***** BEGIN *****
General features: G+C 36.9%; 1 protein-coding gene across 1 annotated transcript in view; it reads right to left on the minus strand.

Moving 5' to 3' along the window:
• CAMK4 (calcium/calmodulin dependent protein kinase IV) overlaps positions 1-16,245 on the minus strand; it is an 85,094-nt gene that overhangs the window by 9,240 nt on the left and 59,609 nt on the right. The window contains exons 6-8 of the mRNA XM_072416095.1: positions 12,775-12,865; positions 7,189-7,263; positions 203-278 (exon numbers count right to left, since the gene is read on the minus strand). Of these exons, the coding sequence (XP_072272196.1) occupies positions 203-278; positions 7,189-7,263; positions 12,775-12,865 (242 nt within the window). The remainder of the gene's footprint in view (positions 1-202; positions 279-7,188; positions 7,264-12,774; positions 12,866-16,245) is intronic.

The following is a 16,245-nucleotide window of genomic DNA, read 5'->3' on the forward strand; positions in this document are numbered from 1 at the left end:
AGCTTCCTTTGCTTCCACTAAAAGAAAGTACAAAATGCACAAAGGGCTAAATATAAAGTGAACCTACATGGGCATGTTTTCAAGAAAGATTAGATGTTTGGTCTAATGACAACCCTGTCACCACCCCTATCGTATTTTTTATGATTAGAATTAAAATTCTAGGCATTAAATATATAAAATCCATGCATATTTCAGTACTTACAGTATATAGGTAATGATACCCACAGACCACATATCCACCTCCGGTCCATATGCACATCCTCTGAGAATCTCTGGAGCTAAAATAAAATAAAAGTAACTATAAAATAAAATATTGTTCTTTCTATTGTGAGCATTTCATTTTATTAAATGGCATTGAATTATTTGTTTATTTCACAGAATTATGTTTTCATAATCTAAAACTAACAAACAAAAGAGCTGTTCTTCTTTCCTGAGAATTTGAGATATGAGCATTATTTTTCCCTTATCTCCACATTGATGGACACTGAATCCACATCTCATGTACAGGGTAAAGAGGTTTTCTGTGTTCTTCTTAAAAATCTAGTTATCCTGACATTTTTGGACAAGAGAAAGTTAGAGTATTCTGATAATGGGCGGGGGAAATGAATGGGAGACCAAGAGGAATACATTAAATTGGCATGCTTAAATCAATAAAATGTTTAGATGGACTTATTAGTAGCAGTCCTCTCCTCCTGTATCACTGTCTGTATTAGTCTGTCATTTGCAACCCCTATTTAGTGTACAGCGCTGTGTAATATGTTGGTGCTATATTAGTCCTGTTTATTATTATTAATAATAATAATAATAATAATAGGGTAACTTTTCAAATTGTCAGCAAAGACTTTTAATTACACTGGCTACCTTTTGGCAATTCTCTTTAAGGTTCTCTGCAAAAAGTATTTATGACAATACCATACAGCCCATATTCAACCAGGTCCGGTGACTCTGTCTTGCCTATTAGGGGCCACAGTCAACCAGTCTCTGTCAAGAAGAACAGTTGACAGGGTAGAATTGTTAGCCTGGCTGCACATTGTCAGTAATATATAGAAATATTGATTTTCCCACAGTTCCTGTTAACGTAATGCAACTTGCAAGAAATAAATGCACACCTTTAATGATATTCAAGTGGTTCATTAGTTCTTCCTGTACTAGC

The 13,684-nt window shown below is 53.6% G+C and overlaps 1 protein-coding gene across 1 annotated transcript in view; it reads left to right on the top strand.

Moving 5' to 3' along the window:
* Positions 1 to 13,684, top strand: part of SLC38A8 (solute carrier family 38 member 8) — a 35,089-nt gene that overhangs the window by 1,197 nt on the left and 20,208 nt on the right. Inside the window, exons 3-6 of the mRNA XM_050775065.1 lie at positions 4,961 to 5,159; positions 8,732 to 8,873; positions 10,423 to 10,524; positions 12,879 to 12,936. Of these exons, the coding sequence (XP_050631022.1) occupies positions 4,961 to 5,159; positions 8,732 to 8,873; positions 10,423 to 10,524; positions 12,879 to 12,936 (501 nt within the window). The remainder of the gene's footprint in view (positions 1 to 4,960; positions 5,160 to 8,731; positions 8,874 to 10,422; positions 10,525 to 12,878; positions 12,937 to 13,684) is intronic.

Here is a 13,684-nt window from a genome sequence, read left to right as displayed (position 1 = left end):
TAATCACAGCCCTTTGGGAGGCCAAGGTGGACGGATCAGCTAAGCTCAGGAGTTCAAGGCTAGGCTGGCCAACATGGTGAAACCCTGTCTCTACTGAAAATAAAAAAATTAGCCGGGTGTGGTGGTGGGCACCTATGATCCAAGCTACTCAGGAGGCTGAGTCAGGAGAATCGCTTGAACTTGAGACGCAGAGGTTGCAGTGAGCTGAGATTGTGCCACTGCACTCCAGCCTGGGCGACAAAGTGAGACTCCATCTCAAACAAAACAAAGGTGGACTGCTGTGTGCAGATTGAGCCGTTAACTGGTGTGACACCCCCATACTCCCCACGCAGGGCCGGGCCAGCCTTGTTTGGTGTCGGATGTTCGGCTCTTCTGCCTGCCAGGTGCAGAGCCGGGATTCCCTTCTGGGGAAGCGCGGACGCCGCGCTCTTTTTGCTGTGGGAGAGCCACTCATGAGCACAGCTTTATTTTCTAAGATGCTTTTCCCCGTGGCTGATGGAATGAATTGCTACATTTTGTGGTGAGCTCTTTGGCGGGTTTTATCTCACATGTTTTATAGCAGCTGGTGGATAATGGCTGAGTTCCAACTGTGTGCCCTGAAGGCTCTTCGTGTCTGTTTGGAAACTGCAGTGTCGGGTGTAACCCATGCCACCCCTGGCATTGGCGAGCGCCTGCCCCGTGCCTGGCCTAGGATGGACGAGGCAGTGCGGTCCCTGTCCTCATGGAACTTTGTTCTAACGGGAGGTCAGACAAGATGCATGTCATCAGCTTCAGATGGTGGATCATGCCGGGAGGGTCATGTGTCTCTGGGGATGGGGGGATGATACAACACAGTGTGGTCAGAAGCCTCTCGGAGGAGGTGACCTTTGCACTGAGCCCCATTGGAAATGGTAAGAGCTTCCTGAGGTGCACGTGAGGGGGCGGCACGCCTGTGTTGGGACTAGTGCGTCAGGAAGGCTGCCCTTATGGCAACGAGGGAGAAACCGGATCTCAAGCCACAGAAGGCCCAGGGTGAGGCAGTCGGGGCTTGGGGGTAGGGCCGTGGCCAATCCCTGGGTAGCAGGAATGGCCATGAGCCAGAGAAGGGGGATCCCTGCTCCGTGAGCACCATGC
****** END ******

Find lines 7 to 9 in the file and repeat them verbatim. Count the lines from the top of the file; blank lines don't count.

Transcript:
Moving 5' to 3' along the window:
* Positions 1 to 13,684, top strand: part of SLC38A8 (solute carrier family 38 member 8) — a 35,089-nt gene that overhangs the window by 1,197 nt on the left and 20,208 nt on the right. Inside the window, exons 3-6 of the mRNA XM_050775065.1 lie at positions 4,961 to 5,159; positions 8,732 to 8,873; positions 10,423 to 10,524; positions 12,879 to 12,936. Of these exons, the coding sequence (XP_050631022.1) occupies positions 4,961 to 5,159; positions 8,732 to 8,873; positions 10,423 to 10,524; positions 12,879 to 12,936 (501 nt within the window). The remainder of the gene's footprint in view (positions 1 to 4,960; positions 5,160 to 8,731; positions 8,874 to 10,422; positions 10,525 to 12,878; positions 12,937 to 13,684) is intronic.

Here is a 13,684-nt window from a genome sequence, read left to right as displayed (position 1 = left end):